The context of this post, is written entirely as a response to my cousin, Andrew Schecter, who in a recent post claimed that humans alone can't destroy the environment. The context of which, and the ensuing debate with my sister can be viewed here: Back to Basics

The problem with the entire debate, is failure on both sides of the argument to completely comprehend the entire issue at hand. However, the first step to solving a problem, as you know, is admitting you have one. This, the problem is that we haven't rectified that we are, in fact, at issue in the debate. In fact, numbers just make sense. Based on ice core samples being taken out of the antarctic ice sheets (which are falling apart into the Ocean), we can measure atmospheric Co2 levels all the way back to when Antarctica moved reciprocated into it's current position at the breakup of Pangaea. Now, the breakup of Pangaea was a long time ago, and it took some time for the magnetic poles to rotate to their current position, and for the continental drift to put Antarctica in that exact spot, but the point is, we have LOTS of data from the ice sheets of how Co2 levels compared to that of the modern day.

The graph on the right shows the average Co2 rates for the last few years. as you can see, the graph goes up, showing that the either the rate that we are dumping C02 into the air is rising, or the rate at which it is being absorbed is decreasing. Now, its probably attributed to both, but the rate, although misrepresented by the graph's scale, is great. The graph on the left, shows a larger range of dates, but we can see that during the same time period, and especially during the industrial revolution and the widespread use of the automobile vs. other forms of mass transportation (trains, trams, etc.) during the '60s and '70s correspond to a greater average world temperature. Now, although these two graphs were the easiest to find, others abound on the wide range of Al Gore's internet. Didn't he do a great job?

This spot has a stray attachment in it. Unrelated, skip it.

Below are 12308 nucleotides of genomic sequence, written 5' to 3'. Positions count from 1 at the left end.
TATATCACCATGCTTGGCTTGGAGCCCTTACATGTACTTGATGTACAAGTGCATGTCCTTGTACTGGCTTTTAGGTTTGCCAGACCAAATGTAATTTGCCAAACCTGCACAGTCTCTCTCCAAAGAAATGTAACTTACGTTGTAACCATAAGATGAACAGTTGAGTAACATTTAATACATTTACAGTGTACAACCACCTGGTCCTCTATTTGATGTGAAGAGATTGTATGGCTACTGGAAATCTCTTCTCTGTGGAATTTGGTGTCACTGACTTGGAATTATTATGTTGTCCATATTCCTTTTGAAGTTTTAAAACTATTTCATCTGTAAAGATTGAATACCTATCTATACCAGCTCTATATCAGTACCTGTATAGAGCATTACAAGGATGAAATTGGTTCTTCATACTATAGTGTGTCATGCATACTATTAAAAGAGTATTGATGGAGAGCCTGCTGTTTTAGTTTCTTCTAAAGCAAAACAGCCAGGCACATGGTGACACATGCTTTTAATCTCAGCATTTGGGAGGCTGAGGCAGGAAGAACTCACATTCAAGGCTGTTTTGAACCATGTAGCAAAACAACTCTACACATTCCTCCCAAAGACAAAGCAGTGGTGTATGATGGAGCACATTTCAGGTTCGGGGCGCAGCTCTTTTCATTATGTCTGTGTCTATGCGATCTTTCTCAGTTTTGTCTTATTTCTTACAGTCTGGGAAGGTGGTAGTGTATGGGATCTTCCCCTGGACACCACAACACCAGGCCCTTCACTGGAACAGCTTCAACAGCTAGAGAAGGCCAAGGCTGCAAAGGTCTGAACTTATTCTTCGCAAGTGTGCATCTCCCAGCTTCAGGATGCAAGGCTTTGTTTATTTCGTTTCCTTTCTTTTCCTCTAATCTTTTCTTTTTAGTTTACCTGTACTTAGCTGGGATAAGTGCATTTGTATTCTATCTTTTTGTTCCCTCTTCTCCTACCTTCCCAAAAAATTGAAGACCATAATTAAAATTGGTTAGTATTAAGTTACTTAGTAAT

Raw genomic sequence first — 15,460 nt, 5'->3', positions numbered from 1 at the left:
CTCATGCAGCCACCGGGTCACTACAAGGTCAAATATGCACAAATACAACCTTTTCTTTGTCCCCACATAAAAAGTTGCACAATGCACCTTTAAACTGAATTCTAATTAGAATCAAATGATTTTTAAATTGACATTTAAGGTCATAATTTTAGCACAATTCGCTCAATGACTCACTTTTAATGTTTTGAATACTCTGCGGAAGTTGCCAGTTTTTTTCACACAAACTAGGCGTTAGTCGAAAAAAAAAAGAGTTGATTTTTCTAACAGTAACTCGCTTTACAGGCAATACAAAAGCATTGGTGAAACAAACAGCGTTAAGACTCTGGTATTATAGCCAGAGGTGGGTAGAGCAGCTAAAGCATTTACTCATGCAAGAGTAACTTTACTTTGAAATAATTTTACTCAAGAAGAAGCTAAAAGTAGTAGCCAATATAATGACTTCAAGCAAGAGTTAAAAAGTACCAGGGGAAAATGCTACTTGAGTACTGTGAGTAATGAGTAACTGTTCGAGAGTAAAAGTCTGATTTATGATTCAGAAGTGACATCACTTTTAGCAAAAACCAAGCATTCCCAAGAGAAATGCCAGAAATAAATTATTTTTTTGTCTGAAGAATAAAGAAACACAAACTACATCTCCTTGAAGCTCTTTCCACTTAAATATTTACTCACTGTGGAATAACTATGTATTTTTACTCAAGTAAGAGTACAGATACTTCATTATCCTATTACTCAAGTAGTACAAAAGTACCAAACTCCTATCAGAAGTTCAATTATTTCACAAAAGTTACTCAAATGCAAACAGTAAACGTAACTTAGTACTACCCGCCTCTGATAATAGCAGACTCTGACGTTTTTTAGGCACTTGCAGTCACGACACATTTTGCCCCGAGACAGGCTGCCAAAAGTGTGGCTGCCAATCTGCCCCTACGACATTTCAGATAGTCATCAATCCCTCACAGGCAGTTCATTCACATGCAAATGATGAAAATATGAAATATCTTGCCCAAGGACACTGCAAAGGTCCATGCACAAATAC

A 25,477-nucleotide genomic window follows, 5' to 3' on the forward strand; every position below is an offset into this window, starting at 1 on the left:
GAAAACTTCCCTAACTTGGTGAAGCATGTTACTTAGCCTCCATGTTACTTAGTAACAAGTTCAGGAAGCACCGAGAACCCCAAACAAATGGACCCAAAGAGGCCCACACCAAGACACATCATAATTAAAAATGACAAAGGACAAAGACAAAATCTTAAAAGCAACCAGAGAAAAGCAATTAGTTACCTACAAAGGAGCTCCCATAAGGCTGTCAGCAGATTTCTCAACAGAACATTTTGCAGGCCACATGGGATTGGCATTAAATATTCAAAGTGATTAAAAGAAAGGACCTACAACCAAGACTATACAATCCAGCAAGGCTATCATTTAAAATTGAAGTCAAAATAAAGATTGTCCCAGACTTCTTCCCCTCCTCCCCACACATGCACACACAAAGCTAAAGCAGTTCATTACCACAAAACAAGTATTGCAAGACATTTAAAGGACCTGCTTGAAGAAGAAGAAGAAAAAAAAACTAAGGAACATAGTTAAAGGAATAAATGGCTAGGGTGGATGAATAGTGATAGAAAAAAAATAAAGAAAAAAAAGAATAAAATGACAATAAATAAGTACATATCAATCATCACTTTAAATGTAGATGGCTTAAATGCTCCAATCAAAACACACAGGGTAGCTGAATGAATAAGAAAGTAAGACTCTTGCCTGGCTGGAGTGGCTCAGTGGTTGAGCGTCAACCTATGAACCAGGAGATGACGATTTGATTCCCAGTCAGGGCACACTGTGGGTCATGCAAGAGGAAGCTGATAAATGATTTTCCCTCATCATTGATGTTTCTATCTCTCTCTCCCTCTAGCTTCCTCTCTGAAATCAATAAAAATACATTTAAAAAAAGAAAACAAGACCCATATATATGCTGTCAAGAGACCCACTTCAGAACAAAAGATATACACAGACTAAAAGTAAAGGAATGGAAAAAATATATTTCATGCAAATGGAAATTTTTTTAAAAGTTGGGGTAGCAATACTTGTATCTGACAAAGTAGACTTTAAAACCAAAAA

Andrew Schecter, the cousin of mine who incited this great debate, posed an interesting solution to the climate crisis in "Thawing Alaska-" hence, the name of this second post. The idea is, letting the world warm up to the point that global temperature, especially in the polar areas as it is already doing, melts the ice caps would create enough arable land to sustain a greater number of people on the earth. Cool. (no pun intended)